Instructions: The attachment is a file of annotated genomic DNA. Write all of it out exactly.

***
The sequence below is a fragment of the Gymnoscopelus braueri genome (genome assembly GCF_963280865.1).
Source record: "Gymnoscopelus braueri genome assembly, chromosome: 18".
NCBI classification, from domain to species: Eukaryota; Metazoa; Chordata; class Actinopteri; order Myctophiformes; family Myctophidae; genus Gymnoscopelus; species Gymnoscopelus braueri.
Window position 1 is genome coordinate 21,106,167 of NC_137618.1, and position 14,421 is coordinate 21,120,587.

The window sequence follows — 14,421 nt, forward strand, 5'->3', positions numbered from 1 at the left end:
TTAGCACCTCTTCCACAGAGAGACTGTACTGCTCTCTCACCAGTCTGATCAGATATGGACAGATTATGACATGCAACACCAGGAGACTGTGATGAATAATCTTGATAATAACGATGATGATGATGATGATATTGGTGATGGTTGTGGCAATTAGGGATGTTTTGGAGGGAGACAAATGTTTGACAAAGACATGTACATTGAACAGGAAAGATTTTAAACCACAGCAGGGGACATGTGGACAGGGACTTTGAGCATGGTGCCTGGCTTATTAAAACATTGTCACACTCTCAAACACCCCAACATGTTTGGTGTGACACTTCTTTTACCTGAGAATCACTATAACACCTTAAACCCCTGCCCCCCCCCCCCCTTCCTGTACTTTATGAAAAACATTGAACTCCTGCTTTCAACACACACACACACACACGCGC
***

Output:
The sequence below is a fragment of the Gymnoscopelus braueri genome (genome assembly GCF_963280865.1).
Source record: "Gymnoscopelus braueri genome assembly, chromosome: 18".
NCBI classification, from domain to species: Eukaryota; Metazoa; Chordata; class Actinopteri; order Myctophiformes; family Myctophidae; genus Gymnoscopelus; species Gymnoscopelus braueri.
Window position 1 is genome coordinate 21,106,167 of NC_137618.1, and position 14,421 is coordinate 21,120,587.

The window sequence follows — 14,421 nt, forward strand, 5'->3', positions numbered from 1 at the left end:
TTAGCACCTCTTCCACAGAGAGACTGTACTGCTCTCTCACCAGTCTGATCAGATATGGACAGATTATGACATGCAACACCAGGAGACTGTGATGAATAATCTTGATAATAACGATGATGATGATGATGATATTGGTGATGGTTGTGGCAATTAGGGATGTTTTGGAGGGAGACAAATGTTTGACAAAGACATGTACATTGAACAGGAAAGATTTTAAACCACAGCAGGGGACATGTGGACAGGGACTTTGAGCATGGTGCCTGGCTTATTAAAACATTGTCACACTCTCAAACACCCCAACATGTTTGGTGTGACACTTCTTTTACCTGAGAATCACTATAACACCTTAAACCCCTGCCCCCCCCCCCCCTTCCTGTACTTTATGAAAAACATTGAACTCCTGCTTTCAACACACACACACACACACGCGC